This Lifetime Thriller Is Based On The True Story Of A Teen Counterfeiting Ring

In Lifetime's new crime thriller Deadly Transaction, high school students Riley and Erica start running a counterfeit money ring out of their art classroom. When their teacher finds out what they're up to, things obviously spiral out of control, and the two girls find themselves navigating an increasingly precarious situation. The story is supposedly based on true events, though it's not really clear which events those are.

Like many other Lifetime movies, Deadly Transaction is a re-release. It debuted in Canada in 2018 as Counterfeiting in Suburbia, which you can now stream on Netflix. And if you do, you'll find that the first title screen reads, "This movie is inspired by true events" with no additional context.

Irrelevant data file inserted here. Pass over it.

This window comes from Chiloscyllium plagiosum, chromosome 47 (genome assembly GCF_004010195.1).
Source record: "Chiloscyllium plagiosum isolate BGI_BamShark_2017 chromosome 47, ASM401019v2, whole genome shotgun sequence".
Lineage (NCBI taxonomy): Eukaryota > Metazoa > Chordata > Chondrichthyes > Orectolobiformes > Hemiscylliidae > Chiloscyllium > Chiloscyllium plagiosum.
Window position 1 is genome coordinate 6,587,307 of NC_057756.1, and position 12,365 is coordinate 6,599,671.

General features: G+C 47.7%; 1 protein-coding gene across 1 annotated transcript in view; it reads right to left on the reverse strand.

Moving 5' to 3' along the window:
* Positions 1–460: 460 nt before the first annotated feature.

That likely means it's not based on one specific story, but rather several reported incidents of high school counterfeiters in recent years. In May 2014, ABC News reported that five New Jersey teens had been arrested for allegedly printing and spending $1,000 in $5 and $20 counterfeit bills at their school's cafeteria and local businesses. In May 2011, two high school students in Virginia faced felony charges after allegedly using fake money to buy food. And in April 2019, 10 students in Auburn, California were allegedly involved in the passing and use of counterfeit $20 bills, per CBS News.

The Deadly Transaction story is of course a dramatized version of these reports. Before the police discover begin investigating Riley and Erica, they're caught, blackmailed, and seduced by their art teacher who wants $50,000 to pay off his massive debt. Eventually, he kidnaps Riley's boyfriend to ensure his demands are met, and by then the girls think they have no other choice but to follow through.

The Netflix version ends with another title screen, attributing the United States Secret Service for its thorough infiltration of counterfeiting across the country. "As a testament to the Secret Service's efforts," the text reads, "the U.S. Treasury estimated that less than .01 percent of approximately $600 billion in U.S. currency in circulation is currently counterfeit."